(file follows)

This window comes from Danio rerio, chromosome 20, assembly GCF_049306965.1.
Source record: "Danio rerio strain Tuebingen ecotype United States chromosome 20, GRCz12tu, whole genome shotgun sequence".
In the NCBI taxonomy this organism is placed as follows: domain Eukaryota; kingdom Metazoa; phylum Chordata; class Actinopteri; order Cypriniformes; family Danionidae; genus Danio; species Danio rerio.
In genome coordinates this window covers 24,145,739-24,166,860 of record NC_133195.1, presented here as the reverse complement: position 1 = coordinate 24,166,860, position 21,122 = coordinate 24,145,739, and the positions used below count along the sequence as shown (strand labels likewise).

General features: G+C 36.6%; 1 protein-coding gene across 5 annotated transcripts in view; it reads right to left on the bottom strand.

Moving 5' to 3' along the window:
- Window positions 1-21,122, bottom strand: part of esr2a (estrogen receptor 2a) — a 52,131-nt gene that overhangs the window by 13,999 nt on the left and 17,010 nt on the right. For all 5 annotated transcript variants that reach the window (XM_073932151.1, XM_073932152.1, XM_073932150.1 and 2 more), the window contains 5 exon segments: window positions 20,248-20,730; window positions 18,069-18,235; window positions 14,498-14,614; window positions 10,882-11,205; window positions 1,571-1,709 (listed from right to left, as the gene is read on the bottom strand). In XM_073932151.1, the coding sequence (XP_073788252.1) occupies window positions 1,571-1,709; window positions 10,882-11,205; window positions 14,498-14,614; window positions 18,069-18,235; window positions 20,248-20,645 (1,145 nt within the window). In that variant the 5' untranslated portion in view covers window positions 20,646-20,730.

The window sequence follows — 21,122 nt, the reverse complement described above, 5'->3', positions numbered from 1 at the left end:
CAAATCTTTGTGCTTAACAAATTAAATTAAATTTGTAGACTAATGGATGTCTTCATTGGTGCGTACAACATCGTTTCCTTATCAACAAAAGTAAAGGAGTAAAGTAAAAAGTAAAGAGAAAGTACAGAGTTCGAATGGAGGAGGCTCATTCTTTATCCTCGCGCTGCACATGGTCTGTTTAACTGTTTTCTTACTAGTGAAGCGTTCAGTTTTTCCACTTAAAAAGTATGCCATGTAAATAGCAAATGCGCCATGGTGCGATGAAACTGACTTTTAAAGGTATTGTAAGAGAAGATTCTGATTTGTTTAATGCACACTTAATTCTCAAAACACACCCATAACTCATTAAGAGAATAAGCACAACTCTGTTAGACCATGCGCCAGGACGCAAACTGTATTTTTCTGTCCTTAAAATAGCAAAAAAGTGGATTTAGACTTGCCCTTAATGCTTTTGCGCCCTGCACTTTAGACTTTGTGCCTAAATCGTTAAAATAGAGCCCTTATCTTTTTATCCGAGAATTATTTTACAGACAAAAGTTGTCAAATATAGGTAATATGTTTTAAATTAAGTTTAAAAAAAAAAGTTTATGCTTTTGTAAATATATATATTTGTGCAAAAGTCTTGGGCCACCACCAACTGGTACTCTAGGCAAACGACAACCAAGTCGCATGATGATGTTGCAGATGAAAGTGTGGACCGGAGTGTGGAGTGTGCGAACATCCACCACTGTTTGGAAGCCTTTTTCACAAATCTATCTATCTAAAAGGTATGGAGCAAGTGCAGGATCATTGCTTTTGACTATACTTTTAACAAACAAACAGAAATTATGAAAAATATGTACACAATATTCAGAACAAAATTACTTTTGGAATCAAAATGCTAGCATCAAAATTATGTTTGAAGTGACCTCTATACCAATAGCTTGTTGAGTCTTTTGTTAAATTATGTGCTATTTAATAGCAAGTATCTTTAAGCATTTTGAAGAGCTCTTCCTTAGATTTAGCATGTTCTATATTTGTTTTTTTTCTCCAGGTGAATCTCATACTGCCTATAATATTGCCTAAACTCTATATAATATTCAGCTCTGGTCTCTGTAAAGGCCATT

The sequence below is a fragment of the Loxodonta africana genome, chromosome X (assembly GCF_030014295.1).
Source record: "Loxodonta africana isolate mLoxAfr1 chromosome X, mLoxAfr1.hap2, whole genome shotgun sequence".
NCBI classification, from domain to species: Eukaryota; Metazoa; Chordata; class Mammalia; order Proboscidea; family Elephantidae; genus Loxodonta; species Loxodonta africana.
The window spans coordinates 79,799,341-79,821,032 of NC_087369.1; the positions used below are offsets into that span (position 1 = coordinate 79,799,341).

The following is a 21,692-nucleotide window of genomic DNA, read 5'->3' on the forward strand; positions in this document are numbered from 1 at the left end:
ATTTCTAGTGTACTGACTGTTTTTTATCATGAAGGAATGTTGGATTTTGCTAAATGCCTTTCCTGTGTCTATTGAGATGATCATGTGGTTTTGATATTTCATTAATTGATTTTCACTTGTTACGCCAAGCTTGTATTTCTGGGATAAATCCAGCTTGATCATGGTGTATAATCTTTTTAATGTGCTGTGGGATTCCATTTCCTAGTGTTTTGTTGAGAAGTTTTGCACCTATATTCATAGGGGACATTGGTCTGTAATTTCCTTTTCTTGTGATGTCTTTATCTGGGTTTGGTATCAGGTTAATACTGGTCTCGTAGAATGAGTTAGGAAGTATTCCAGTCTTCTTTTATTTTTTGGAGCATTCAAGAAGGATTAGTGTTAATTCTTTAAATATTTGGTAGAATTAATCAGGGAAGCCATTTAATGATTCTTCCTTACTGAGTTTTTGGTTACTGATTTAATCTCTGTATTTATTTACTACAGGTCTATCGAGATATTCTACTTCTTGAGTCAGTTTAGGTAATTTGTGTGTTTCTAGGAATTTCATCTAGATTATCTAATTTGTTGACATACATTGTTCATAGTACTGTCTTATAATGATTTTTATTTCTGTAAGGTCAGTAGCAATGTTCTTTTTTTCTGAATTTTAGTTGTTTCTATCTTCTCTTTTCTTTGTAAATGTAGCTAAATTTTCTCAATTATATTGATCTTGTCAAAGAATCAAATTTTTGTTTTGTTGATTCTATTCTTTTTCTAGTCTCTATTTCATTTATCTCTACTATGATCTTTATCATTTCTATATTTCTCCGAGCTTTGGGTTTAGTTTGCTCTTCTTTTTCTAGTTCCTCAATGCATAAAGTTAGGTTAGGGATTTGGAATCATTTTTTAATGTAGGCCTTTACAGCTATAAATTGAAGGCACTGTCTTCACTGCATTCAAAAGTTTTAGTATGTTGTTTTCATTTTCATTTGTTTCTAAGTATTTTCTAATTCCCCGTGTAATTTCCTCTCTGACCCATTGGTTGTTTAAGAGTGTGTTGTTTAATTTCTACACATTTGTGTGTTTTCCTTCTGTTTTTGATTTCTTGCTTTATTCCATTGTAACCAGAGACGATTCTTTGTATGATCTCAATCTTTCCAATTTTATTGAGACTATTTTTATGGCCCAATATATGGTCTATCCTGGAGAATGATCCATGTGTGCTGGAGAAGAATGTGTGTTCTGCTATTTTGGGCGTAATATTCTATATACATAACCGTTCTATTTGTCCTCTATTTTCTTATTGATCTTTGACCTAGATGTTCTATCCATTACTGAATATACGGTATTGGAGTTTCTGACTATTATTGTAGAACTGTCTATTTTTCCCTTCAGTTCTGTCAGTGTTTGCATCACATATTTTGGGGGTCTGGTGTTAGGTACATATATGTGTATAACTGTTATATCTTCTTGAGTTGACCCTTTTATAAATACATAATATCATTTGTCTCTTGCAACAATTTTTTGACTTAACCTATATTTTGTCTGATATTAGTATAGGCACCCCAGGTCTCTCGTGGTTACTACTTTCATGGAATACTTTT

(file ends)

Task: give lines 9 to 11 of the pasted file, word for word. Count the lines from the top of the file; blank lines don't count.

CAAATCTTTGTGCTTAACAAATTAAATTAAATTTGTAGACTAATGGATGTCTTCATTGGTGCGTACAACATCGTTTCCTTATCAACAAAAGTAAAGGAGTAAAGTAAAAAGTAAAGAGAAAGTACAGAGTTCGAATGGAGGAGGCTCATTCTTTATCCTCGCGCTGCACATGGTCTGTTTAACTGTTTTCTTACTAGTGAAGCGTTCAGTTTTTCCACTTAAAAAGTATGCCATGTAAATAGCAAATGCGCCATGGTGCGATGAAACTGACTTTTAAAGGTATTGTAAGAGAAGATTCTGATTTGTTTAATGCACACTTAATTCTCAAAACACACCCATAACTCATTAAGAGAATAAGCACAACTCTGTTAGACCATGCGCCAGGACGCAAACTGTATTTTTCTGTCCTTAAAATAGCAAAAAAGTGGATTTAGACTTGCCCTTAATGCTTTTGCGCCCTGCACTTTAGACTTTGTGCCTAAATCGTTAAAATAGAGCCCTTATCTTTTTATCCGAGAATTATTTTACAGACAAAAGTTGTCAAATATAGGTAATATGTTTTAAATTAAGTTTAAAAAAAAAAGTTTATGCTTTTGTAAATATATATATTTGTGCAAAAGTCTTGGGCCACCACCAACTGGTACTCTAGGCAAACGACAACCAAGTCGCATGATGATGTTGCAGATGAAAGTGTGGACCGGAGTGTGGAGTGTGCGAACATCCACCACTGTTTGGAAGCCTTTTTCACAAATCTATCTATCTAAAAGGTATGGAGCAAGTGCAGGATCATTGCTTTTGACTATACTTTTAACAAACAAACAGAAATTATGAAAAATATGTACACAATATTCAGAACAAAATTACTTTTGGAATCAAAATGCTAGCATCAAAATTATGTTTGAAGTGACCTCTATACCAATAGCTTGTTGAGTCTTTTGTTAAATTATGTGCTATTTAATAGCAAGTATCTTTAAGCATTTTGAAGAGCTCTTCCTTAGATTTAGCATGTTCTATATTTGTTTTTTTTCTCCAGGTGAATCTCATACTGCCTATAATATTGCCTAAACTCTATATAATATTCAGCTCTGGTCTCTGTAAAGGCCATT

The sequence below is a fragment of the Loxodonta africana genome, chromosome X (assembly GCF_030014295.1).
Source record: "Loxodonta africana isolate mLoxAfr1 chromosome X, mLoxAfr1.hap2, whole genome shotgun sequence".